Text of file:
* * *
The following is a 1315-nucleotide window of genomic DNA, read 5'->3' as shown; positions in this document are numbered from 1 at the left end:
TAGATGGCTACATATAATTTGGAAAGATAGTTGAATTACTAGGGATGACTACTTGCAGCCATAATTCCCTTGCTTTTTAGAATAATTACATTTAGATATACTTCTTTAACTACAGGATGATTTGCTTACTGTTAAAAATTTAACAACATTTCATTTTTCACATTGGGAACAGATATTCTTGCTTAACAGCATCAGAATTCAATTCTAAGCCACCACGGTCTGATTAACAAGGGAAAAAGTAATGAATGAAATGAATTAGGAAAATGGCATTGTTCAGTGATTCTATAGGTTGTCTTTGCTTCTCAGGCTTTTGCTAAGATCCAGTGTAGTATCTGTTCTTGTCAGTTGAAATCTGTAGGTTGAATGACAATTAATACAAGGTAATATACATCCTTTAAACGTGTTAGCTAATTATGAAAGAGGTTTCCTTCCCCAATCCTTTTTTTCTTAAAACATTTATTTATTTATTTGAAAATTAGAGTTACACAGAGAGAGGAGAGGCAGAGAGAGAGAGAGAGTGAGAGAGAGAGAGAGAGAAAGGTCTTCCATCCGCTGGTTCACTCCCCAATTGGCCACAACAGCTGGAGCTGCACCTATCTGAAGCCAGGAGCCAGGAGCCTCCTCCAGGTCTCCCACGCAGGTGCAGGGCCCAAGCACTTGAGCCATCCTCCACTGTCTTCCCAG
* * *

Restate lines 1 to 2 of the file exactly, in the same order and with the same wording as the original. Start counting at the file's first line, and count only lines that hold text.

The following is a 1315-nucleotide window of genomic DNA, read 5'->3' as shown; positions in this document are numbered from 1 at the left end:
TAGATGGCTACATATAATTTGGAAAGATAGTTGAATTACTAGGGATGACTACTTGCAGCCATAATTCCCTTGCTTTTTAGAATAATTACATTTAGATATACTTCTTTAACTACAGGATGATTTGCTTACTGTTAAAAATTTAACAACATTTCATTTTTCACATTGGGAACAGATATTCTTGCTTAACAGCATCAGAATTCAATTCTAAGCCACCACGGTCTGATTAACAAGGGAAAAAGTAATGAATGAAATGAATTAGGAAAATGGCATTGTTCAGTGATTCTATAGGTTGTCTTTGCTTCTCAGGCTTTTGCTAAGATCCAGTGTAGTATCTGTTCTTGTCAGTTGAAATCTGTAGGTTGAATGACAATTAATACAAGGTAATATACATCCTTTAAACGTGTTAGCTAATTATGAAAGAGGTTTCCTTCCCCAATCCTTTTTTTCTTAAAACATTTATTTATTTATTTGAAAATTAGAGTTACACAGAGAGAGGAGAGGCAGAGAGAGAGAGAGAGTGAGAGAGAGAGAGAGAGAAAGGTCTTCCATCCGCTGGTTCACTCCCCAATTGGCCACAACAGCTGGAGCTGCACCTATCTGAAGCCAGGAGCCAGGAGCCTCCTCCAGGTCTCCCACGCAGGTGCAGGGCCCAAGCACTTGAGCCATCCTCCACTGTCTTCCCAG